University of Cambridge > > British Antarctic Survey > ESF-IMCOAST: a European South American integrated study of coastal climate change at King-George Island

ESF-IMCOAST: a European South American integrated study of coastal climate change at King-George Island

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The coastline and the islands of the Western Antarctic Peninsula represent key areas immediately and most visibly affected by glacial retreat and melting, due to global climate warming. Although it is clear that coastal fresh water and sediment transport have increased both in length and volume, it is not clear how the sub-glacial and land run-off dynamics will change over time.

IMCOAST combines different physico-hydrographical, sedimentological, geochemical and biological proxies to investigate past, ongoing and future climate related changes of land ice masses and sedimentary run-off and their effects on coastal benthic and pelagic ecosystems in the King George Island coastal area.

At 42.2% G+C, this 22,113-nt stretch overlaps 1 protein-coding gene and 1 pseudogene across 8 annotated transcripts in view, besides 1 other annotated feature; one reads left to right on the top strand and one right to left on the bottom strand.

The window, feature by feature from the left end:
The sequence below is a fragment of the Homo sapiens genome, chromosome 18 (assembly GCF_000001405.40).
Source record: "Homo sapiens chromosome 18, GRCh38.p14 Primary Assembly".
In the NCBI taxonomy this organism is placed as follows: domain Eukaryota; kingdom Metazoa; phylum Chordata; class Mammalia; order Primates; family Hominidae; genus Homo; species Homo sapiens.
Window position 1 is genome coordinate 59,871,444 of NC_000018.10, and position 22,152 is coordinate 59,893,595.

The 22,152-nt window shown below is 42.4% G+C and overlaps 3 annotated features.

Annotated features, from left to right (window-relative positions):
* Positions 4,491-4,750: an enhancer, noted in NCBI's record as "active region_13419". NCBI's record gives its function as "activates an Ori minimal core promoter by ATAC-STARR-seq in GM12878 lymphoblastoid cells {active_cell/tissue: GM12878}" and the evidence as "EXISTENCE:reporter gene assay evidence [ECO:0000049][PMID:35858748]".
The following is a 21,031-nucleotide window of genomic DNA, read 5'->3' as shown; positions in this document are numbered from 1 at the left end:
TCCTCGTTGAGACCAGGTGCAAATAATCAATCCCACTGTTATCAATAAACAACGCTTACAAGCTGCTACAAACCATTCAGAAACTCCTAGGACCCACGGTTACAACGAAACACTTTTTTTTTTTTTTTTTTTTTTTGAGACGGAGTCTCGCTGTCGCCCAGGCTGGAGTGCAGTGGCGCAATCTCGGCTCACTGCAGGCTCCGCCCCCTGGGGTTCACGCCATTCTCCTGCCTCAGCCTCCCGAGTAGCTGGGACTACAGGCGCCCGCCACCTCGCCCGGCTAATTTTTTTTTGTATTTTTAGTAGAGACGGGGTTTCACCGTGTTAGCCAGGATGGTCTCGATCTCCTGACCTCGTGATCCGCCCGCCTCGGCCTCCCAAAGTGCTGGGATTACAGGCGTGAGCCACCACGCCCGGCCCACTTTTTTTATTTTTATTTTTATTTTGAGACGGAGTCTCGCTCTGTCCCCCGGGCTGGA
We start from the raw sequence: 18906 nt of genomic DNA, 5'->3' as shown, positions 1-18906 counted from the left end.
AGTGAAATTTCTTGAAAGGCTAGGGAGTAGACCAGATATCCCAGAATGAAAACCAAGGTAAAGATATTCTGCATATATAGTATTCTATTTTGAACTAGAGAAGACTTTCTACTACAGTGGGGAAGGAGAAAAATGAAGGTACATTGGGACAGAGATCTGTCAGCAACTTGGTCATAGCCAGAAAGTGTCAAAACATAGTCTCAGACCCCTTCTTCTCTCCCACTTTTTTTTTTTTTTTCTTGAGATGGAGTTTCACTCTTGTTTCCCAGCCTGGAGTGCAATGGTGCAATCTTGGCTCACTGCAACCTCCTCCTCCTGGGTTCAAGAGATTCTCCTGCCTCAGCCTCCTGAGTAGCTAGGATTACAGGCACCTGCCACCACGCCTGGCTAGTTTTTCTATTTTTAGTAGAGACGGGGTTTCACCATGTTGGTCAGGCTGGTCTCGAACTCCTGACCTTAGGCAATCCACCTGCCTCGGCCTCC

This international research programme features a multidisciplinary approach involving geo- and biological sciences, field investigations, remote sensing and modelling, as well as knowledge into the hydrographical and biological history of the marine coastal ecosystems of the Western Antarctic Peninsula region.


  • To quantify variability and changes in fresh water budgets in coastal ecosystems and to provide the physical boundary conditions for geochemical, sedimentological and biophysical research
  • Understand the effect of glacial retreat on sub-glacial and land run-off dynamics at in the past and present
  • Analyze the effects of the current climate change on coastal pelagic ecosystems
  • Analyze carbon recycling in the sediment surface of coastal systems with and without impact of sedimentation, and the bentho-pelagic coupling in KGI coastal food webs
  • Evaluate impact and strength of late Holocene warm phases on the KGI coastal system

This talk is part of the British Antarctic Survey series.

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